Papahanaumokuakea Marine National Monument, Hawaii *
* Established by George W. Bush administration; expanded by Obama administration
- Where: Northwestern Hawaiian Islands
- What: 582,578 square miles of marine habitat, centered around 10 islands and atolls
- When: Established June 2006; expanded August 2016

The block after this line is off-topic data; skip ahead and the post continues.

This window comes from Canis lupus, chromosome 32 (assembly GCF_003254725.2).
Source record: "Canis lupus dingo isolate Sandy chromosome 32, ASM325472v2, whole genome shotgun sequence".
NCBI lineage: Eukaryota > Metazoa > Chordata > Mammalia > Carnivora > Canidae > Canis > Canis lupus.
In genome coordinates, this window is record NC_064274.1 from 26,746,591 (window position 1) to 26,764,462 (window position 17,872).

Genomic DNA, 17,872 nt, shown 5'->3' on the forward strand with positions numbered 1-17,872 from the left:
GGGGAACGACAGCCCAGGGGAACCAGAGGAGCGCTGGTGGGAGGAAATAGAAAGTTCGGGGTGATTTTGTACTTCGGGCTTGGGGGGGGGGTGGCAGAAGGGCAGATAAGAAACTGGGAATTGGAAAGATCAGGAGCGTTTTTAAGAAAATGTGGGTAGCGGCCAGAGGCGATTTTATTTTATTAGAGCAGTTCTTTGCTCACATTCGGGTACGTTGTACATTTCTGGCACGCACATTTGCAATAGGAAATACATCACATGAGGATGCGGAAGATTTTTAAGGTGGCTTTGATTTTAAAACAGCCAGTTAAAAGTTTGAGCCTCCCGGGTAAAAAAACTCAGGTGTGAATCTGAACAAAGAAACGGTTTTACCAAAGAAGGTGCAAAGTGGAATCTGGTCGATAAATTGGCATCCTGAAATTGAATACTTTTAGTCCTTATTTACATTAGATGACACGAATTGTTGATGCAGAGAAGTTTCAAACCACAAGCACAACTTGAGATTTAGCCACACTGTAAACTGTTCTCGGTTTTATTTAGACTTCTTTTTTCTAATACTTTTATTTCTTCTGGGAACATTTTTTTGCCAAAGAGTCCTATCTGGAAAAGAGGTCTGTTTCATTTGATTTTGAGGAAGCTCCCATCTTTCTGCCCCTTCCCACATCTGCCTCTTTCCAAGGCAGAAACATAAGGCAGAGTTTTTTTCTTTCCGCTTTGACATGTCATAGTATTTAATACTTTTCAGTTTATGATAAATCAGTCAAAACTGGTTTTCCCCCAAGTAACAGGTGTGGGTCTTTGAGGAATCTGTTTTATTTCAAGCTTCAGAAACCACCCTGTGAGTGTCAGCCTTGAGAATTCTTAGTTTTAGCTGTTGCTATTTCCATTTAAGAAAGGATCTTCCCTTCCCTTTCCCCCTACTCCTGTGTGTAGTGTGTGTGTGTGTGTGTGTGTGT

- Why: Created by President George W. Bush in 2006, Papahanaumokuakea was the largest marine sanctuary on Earth at the time. But as ocean conservation grew more popular over the next decade, it slipped to 10th-largest. President Obama quadrupled its size in 2016, turning it into Earth's second-largest protected area of any kind. It provides critical habitat for more than 7,000 species of wildlife, including several endangered animals — such as Hawaiian monk seals, Laysan ducks and sea turtles — as well as the longest-living marine species on Earth, black coral, which can live for 4,500 years. Protecting this much marine habitat also provides a buffer against ocean acidification, boosting the resilience of many species by giving them more space to adapt. Commercial fishing and mining are banned, although the monument still allows some recreational fishing, as well as removal of wildlife for Native Hawaiian cultural practices. The area has deep cultural and historical significance, as much of the surrounding land and water is sacred to Native Hawaiian communities.